Usually the stochastic integral is defined for processes indexed over $$[0,\infty).$$
I wonder about the standard way to define the integral for processes indexed over $$[0,T].$$ That is, for a continuous local martingale $$M = (M_t)_{t \in [0,T]}$$ and a progressive process (sufficiently integrable) $$H = (H_t)_{t \in [0,T]}$$ I want to define $$\int_0^\cdot H_s dM_s, \quad t \in [0,T].$$
I guess one could do two things: 1. Do the proof of the existence of the stochastic integral all over with processes defined on $$[0,T]$$ 2. Reduce it to the general case. That is, define $$\tilde{M}_t = \begin{cases} M_t, t \in [0,T] \\ M_T, t \in [T, \infty) \end{cases}$$ Then define $$\tilde{H}$$ in the same way. And then define $$\int_0^t H_s dM_s = \int_0^t \tilde{H}_s d \tilde{M}_s, \quad t \in [0,T].$$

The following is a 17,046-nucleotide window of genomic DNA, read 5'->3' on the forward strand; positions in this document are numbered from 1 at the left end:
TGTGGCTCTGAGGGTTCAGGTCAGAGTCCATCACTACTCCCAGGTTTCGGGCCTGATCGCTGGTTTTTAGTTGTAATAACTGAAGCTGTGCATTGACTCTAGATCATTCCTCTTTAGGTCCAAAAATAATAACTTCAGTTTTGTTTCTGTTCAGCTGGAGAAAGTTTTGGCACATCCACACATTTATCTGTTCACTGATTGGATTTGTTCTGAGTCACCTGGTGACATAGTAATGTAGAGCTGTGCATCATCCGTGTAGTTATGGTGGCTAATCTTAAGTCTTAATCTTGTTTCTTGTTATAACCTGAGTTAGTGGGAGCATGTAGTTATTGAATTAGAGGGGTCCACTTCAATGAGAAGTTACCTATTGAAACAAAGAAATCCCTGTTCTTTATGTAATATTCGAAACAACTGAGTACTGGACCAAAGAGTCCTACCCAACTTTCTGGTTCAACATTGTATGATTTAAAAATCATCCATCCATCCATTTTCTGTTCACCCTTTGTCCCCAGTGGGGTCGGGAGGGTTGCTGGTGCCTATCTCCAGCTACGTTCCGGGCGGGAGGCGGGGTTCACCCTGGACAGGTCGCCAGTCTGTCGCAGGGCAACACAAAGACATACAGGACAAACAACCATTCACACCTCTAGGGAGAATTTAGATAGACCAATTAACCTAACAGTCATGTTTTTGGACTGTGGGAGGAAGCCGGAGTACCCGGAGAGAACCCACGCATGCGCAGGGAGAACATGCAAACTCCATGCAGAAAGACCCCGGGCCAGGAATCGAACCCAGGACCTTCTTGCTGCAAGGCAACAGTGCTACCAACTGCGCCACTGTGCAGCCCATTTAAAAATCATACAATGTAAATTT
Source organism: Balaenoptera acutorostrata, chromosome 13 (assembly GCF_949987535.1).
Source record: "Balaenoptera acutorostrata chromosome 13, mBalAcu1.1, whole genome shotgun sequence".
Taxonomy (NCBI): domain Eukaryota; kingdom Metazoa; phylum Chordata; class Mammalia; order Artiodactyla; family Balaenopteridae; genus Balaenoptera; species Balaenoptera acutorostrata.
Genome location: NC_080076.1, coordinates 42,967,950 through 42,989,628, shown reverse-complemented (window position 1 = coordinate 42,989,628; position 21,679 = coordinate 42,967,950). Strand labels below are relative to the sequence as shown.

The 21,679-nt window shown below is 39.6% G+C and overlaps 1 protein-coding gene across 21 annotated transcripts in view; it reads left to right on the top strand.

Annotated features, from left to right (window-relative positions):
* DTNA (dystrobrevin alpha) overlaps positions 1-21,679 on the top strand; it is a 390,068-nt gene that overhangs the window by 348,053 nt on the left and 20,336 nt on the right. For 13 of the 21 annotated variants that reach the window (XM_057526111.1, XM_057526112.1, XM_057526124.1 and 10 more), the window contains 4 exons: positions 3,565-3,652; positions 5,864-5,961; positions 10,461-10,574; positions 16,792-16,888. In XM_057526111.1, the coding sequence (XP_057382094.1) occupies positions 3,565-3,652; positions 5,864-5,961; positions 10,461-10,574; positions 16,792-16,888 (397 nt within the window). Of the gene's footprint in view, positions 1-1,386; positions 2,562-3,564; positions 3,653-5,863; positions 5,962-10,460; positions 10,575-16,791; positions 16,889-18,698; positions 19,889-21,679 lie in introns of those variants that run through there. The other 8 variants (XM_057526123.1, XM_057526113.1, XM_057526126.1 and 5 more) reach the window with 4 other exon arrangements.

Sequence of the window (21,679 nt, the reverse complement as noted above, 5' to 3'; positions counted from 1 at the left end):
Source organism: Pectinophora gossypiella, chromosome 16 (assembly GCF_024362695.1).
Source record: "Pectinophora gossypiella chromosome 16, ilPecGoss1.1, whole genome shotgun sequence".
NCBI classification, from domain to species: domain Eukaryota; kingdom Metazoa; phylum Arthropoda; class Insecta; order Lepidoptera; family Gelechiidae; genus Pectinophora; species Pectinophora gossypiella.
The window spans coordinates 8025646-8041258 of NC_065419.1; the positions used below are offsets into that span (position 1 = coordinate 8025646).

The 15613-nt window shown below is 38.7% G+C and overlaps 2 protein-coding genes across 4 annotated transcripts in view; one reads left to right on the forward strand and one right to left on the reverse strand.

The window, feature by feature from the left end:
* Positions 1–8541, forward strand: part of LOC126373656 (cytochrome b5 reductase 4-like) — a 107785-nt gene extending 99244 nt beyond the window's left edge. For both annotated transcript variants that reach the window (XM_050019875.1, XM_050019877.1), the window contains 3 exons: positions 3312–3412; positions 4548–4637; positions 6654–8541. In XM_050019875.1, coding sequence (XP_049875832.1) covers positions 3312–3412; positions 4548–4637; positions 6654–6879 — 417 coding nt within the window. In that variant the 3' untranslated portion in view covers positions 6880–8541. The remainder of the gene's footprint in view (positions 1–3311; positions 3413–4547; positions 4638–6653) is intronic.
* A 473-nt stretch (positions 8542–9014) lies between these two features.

• Thanks. Regarding the second option: I would also like to get an existence and uniqueness theorem like in the $[0,\infty)$ case. What is the definition of a local martingale for $[0,T]$ ? – White Nov 14 '18 at 18:53